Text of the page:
Mitochondria are energy producing structures, which live in the cells of body tissues, organs and muscles. These amazing little structures need carbohydrates and oxygen to work properly. Since mitochondria are required for all bodily functions and movement, you definitely can't live without them. But your mitochondria levels drop when your heart isn't working at its full potential, and your oxygen levels are diminished due to lack of exercise. Fatigue occurs when energy production is slowed down and the body requires the same amount of energy to get work done.
Bones love a workout, almost as much as they love calcium. The lack of weight-bearing exercise causes bones to lose density and the ability to properly store calcium. Less calcium in your bones means more of a mineral build up in organs such as your kidneys, the cause of kidney stones. If the period of inactivity is long enough bones eventually began to weaken. This often times results in osteoporosis, which leads to a much higher risk of painful bone fractures. And ain’t nobody got time for that.
Just like bones, muscles benefit from a good workout. One of the first signs of being out of shape, due to inactivity, is loss of strength and muscle tone. When muscles are idle, blood flow slows down and the exchange of waste products and nutrients decreases. And less mitochondria results in lack of muscle coordination. Without exercise, the "electrical" connection between your nerves and muscles is sporadic - at best. How does this affect you? You'll typically find it more difficult to move around with the agility that you once could. It can also mean decreased strength and an increased risk of muscle injury because of the shrinking muscle mass.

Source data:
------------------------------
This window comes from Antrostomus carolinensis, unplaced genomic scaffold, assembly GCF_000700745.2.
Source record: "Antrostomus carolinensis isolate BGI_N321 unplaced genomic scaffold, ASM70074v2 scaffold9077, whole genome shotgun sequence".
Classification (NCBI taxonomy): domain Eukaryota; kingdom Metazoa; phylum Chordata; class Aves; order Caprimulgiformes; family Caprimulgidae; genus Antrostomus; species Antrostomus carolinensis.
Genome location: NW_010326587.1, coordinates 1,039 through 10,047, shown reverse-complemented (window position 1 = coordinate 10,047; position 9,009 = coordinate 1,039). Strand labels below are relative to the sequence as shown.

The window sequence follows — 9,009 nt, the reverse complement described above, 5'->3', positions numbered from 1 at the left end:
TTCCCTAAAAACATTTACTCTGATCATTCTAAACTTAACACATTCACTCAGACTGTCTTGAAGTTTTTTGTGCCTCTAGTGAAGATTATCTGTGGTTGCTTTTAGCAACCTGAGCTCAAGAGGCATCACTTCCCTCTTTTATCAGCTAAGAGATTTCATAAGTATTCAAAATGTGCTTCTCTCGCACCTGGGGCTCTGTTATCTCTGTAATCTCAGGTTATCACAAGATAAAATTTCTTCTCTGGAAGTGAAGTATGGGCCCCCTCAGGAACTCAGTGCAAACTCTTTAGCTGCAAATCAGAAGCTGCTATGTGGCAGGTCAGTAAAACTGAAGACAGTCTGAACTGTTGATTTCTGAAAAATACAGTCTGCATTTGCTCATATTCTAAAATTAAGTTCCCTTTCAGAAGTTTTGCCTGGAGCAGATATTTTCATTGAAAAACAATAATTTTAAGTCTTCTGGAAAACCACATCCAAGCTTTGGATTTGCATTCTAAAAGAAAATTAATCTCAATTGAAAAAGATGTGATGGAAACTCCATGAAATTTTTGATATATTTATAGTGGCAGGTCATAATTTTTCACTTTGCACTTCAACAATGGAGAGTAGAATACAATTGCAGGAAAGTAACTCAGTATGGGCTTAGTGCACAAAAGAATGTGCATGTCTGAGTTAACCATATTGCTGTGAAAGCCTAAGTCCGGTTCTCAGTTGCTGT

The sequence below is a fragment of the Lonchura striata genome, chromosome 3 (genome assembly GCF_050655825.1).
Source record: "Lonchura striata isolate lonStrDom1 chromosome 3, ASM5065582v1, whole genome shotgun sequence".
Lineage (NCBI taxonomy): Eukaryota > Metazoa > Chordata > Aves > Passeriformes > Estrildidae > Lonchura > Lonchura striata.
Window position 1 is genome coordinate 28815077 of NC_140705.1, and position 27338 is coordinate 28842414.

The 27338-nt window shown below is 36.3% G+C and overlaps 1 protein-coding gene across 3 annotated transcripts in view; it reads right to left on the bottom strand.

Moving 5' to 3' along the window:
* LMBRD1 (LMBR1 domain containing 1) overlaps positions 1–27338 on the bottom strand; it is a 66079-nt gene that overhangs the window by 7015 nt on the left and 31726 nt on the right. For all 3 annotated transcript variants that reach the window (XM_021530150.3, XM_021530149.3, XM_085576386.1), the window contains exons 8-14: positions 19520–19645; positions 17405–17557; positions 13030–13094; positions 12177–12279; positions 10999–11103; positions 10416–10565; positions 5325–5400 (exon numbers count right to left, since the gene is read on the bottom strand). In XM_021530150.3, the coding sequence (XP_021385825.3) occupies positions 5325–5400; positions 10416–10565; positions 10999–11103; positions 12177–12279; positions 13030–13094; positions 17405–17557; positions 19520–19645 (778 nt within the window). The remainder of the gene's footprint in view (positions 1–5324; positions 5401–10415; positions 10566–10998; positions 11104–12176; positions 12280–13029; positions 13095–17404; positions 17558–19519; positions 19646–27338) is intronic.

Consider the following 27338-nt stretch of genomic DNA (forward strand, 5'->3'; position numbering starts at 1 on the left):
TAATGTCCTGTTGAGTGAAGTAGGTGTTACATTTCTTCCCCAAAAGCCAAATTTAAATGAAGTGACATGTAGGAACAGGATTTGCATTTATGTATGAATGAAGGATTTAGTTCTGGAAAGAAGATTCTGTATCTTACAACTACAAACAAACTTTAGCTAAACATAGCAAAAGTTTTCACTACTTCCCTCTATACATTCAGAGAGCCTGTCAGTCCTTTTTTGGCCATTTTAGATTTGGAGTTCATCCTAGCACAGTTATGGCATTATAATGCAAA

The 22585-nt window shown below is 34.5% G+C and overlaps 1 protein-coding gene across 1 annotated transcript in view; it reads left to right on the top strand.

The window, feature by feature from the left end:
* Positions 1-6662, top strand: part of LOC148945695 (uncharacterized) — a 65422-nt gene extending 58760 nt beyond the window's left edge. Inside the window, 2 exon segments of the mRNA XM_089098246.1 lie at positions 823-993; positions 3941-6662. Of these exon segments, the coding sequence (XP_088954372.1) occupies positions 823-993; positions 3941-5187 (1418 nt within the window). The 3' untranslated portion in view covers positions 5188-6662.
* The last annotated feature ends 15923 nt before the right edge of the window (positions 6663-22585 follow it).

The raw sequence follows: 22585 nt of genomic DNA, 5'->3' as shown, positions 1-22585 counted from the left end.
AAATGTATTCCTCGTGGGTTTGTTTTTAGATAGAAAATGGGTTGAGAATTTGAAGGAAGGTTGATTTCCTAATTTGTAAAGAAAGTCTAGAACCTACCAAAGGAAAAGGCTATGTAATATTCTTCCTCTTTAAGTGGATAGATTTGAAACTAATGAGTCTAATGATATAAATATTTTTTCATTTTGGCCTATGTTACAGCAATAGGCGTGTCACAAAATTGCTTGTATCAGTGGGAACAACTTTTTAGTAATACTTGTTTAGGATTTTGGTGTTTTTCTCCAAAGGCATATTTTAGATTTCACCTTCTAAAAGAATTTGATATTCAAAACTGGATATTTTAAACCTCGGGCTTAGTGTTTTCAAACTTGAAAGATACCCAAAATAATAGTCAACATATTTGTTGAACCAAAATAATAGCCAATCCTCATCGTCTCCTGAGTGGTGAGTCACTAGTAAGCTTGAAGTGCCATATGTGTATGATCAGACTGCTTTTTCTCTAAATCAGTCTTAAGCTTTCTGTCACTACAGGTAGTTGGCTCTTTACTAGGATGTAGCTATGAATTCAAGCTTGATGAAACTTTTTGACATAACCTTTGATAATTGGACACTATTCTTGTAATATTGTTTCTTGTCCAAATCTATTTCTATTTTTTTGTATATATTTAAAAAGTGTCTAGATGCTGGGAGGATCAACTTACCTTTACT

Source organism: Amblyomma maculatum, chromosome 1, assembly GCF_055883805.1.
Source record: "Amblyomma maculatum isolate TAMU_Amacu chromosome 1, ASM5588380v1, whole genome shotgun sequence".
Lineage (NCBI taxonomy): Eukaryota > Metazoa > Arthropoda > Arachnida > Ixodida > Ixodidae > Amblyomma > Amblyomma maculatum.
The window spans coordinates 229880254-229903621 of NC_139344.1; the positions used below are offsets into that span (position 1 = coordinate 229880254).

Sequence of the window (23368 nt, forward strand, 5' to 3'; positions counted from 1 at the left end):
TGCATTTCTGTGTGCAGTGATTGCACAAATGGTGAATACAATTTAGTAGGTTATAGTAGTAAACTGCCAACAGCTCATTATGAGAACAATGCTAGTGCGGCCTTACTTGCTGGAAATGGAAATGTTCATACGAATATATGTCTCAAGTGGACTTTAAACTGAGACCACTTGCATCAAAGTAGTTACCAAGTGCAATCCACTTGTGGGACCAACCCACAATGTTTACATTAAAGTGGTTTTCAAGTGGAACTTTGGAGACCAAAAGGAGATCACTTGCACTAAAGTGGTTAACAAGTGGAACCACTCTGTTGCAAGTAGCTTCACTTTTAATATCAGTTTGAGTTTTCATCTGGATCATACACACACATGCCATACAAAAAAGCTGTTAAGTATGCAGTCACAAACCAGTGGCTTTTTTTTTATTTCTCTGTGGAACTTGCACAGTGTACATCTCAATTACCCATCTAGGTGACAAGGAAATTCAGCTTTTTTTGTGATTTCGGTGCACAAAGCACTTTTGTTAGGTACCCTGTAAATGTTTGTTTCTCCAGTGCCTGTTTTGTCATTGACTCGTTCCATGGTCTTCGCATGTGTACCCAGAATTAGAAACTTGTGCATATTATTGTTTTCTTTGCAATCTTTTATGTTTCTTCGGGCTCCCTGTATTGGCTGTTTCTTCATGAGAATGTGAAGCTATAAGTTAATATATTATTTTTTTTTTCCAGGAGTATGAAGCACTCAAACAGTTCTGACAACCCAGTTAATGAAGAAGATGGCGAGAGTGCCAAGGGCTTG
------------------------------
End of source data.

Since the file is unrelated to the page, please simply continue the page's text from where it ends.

Whatever your age, it's important to keep your heart as healthy as possible. Even though your heart muscle is different from your skeletal muscles, the same health-related principles apply. Without proper exercise, the heart muscle shrinks. This makes it difficult to adequately distribute blood throughout the body and causes the heart to work much harder to get the blood to where it actually needs to go, especially in your hands and feet. Sluggish blood flow can lead to a plaque formation in the blood vessels. This in turn, can causes high blood pressure, dizziness and circulation problems - all of which are potentially dangerous if left untreated.